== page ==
Chris Graham: Obama, Kaine, Goodlatte
If not for that one night of lethargy from the president, we’d never have come across the term “Ro-mentum,” likely not had to endure 90 minutes of guffaws from Joe Biden a few nights later – and few would have cared that New Jersey Gov. Chris Christie decided to focus on his job instead of presidential politiics at the worst of Hurricane Sandy.
As it turns out, “Ro-mentum” was little more than a passing fancy, as the race post-Denver slowly, but definitely, fell back into the pattern that had taken shape for the months leading in. The 2012 race was destined to look like a mirror image of 2004, when George W. Bush withstood the challenge of a Massachusetts politician with a penchant for taking every conceivable position on the issues.
For Bush, it was stalemate in Iraq and Afghanistan. For Obama, it’s been stalemate on an economy that has only in the last year started to pick up any … dare we say momentum?
The recovery is far from complete, but the economy has been strongest, fortunately for Obama, in the right states – Ohio and Virginia chief among the battlegrounds with economic conditions on the uptick of late.
At the end of Election Night, Obama will win Ohio, win Virginia, win New Hampshire, win Iowa, keep a close hold on Pennsylvania, Michigan and Minnesota, take Colorado by the skin of his teeth, and make things interesting in Florida and even North Carolina on his way to a relatively close but still convincing Electoral College victory.
Turning our attention to the race for the open U.S. Senate seat in Virginia, we may see a case of reverse coattails, as Democrat Tim Kaine rolls up a victory over Republican George Allen outpacing that of Obama over Romney in the presidential race in the Old Dominion. In a race where neither candidate did much to distinguish himself, Kaine has seen his numbers slowly but steadily improve over the past several weeks as Allen’s have muddled along.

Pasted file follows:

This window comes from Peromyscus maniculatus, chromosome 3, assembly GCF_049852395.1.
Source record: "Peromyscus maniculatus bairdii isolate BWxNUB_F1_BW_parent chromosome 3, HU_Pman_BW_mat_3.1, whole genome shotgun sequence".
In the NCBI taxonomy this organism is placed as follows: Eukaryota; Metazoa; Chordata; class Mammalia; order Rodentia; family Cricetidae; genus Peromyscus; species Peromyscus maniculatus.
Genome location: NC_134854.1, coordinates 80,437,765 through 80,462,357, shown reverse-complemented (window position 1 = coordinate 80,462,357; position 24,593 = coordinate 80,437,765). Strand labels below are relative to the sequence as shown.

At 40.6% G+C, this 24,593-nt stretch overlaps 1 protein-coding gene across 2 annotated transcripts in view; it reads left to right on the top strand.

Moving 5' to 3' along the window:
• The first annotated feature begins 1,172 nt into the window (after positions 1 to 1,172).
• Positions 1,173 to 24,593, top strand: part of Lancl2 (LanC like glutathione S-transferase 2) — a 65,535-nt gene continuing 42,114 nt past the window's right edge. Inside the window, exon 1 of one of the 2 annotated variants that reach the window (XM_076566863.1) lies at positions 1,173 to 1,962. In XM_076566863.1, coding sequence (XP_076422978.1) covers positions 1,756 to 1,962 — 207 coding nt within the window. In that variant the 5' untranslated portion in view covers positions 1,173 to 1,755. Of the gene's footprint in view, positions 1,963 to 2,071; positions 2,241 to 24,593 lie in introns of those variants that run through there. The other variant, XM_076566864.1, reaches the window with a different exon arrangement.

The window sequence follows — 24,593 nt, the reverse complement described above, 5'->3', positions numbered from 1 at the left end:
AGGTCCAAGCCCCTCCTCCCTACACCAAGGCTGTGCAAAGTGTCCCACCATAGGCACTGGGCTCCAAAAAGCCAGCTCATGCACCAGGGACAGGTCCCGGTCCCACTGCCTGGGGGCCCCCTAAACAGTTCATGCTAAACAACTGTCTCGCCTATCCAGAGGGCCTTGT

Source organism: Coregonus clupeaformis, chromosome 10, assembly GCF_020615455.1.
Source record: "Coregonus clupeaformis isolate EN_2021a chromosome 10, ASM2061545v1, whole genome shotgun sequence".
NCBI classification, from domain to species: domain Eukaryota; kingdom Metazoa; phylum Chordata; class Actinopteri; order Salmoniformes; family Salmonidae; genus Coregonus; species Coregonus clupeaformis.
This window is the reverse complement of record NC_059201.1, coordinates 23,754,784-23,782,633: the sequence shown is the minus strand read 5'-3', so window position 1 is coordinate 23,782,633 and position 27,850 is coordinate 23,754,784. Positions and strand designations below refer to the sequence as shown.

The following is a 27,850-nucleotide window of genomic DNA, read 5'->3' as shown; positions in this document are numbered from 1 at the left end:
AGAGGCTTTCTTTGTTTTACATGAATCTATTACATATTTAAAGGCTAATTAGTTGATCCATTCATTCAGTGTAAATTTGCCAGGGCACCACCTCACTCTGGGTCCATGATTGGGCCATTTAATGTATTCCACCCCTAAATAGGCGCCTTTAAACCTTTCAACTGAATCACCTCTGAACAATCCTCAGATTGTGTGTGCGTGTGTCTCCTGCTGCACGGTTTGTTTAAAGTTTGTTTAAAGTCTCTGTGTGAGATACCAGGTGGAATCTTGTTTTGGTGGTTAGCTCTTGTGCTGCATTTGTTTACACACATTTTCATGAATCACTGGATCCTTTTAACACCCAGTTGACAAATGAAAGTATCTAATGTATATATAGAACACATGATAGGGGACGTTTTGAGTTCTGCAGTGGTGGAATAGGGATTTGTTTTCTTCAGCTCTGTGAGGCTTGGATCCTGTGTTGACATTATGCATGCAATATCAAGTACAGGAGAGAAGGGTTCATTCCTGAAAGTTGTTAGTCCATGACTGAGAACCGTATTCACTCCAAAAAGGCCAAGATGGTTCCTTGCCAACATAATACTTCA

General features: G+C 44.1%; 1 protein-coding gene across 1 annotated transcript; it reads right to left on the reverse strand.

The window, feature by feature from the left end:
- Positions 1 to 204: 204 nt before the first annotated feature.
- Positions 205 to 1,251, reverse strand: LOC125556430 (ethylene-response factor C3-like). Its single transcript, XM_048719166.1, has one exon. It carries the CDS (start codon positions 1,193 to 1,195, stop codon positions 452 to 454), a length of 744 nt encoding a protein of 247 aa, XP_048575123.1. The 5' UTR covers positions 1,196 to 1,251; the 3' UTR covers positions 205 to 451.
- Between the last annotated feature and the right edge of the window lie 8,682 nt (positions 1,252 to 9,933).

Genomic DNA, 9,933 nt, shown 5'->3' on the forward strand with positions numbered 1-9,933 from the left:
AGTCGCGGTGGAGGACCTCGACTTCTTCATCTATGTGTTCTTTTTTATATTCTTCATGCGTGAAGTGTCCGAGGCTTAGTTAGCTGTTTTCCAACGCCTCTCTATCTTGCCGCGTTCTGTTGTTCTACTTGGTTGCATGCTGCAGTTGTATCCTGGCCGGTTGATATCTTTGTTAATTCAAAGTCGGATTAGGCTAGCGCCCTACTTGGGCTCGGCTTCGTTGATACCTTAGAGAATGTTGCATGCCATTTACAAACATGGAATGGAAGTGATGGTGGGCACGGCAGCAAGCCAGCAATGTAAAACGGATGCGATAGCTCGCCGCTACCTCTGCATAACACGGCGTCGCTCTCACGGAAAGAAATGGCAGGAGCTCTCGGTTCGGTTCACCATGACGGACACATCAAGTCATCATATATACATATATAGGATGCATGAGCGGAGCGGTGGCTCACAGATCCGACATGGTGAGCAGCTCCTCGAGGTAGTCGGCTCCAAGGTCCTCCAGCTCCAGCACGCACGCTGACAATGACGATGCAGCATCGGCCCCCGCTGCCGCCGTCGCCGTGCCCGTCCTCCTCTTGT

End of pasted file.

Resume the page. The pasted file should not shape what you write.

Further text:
(He could have used some “Ro-mentum,” obviously.)
Democrats, meanwhile, will maintain control of the Senate, with Kaine holding on to the Democratic seat held by retiring Sen. Jim Webb, Claire McCaskill holding on to her seat in Missouri in a race that had been Todd Akin’s to lose before his controversial abortion comments, and taking GOP seats in Indiana (Joe Donnelly defeating Richard Mourdock) and Massachusetts (Elizabeth Warren defeating Scott Brown).
The House of Represenatives stays Republican, easily, with the GOP maintaining the advantage largely as a result of gerrymandering, with an electorate basically split down the middle on generic congressional ballots nonetheless primed to give Republicans a 30-seat-plus majority.
Sixth District incumbent Republican Bob Goodlatte will be among those returned to Washington. Goodlatte has been tested only slightly by his Democratic Party challanger, Andy Schmookler, who suffers from the disease, notenuffofya, that afflicts Democrats across those parts of Virginia outside the Golden Crescent.
As was the case for the 2008 Democratic Party nominee in the Sixth, Sam Rasoul, Schmookler will struggle to keep pace with the top of the ticket, with a key difference being that Schmookler isn’t running with the relative tailwind that (again, relatively) pushed Rasoul in 2008. Rasoul was able to get 36.6 percent of the vote in his 2008 campaign, the best showing by a Democrat in the Sixth since Goodlatte’s first election in 1992, but by comparison, Obama was able to get 41.9 percent in the Sixth in ’08, and Mark Warner, in his Senate bid, got 58.1 percent of the vote in the Sixth.
It’s safe to say that neither Obama nor Kaine will do as well in the Sixth 2012 as Obama and Warner did in 2008. I’d project the drag on the top-of-the-ticket candidates to be between four and six points, which if that continues to the last slot on the ticket could push Schmookler into the low 30s.
I’d actually put the over/under for Schmookler at 31 and expect the money to distribute roughly evenly on both sides at that betting line.